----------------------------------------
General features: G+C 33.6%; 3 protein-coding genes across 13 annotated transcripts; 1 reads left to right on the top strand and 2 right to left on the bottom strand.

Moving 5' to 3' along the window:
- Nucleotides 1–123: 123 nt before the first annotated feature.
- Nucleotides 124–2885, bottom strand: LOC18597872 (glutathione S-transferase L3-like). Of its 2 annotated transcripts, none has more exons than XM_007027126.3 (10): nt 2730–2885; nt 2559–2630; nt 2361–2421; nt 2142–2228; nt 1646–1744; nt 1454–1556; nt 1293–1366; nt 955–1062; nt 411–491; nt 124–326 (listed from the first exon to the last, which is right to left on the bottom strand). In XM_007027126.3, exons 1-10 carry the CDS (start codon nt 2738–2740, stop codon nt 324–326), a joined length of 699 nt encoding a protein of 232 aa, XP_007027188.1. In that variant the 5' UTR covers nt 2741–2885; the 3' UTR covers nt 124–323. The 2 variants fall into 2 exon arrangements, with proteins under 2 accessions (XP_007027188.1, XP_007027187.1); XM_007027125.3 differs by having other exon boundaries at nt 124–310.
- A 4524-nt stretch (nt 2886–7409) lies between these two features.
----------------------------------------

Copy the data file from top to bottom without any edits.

General features: G+C 33.6%; 3 protein-coding genes across 13 annotated transcripts; 1 reads left to right on the top strand and 2 right to left on the bottom strand.

Moving 5' to 3' along the window:
- Nucleotides 1–123: 123 nt before the first annotated feature.
- Nucleotides 124–2885, bottom strand: LOC18597872 (glutathione S-transferase L3-like). Of its 2 annotated transcripts, none has more exons than XM_007027126.3 (10): nt 2730–2885; nt 2559–2630; nt 2361–2421; nt 2142–2228; nt 1646–1744; nt 1454–1556; nt 1293–1366; nt 955–1062; nt 411–491; nt 124–326 (listed from the first exon to the last, which is right to left on the bottom strand). In XM_007027126.3, exons 1-10 carry the CDS (start codon nt 2738–2740, stop codon nt 324–326), a joined length of 699 nt encoding a protein of 232 aa, XP_007027188.1. In that variant the 5' UTR covers nt 2741–2885; the 3' UTR covers nt 124–323. The 2 variants fall into 2 exon arrangements, with proteins under 2 accessions (XP_007027188.1, XP_007027187.1); XM_007027125.3 differs by having other exon boundaries at nt 124–310.
- A 4524-nt stretch (nt 2886–7409) lies between these two features.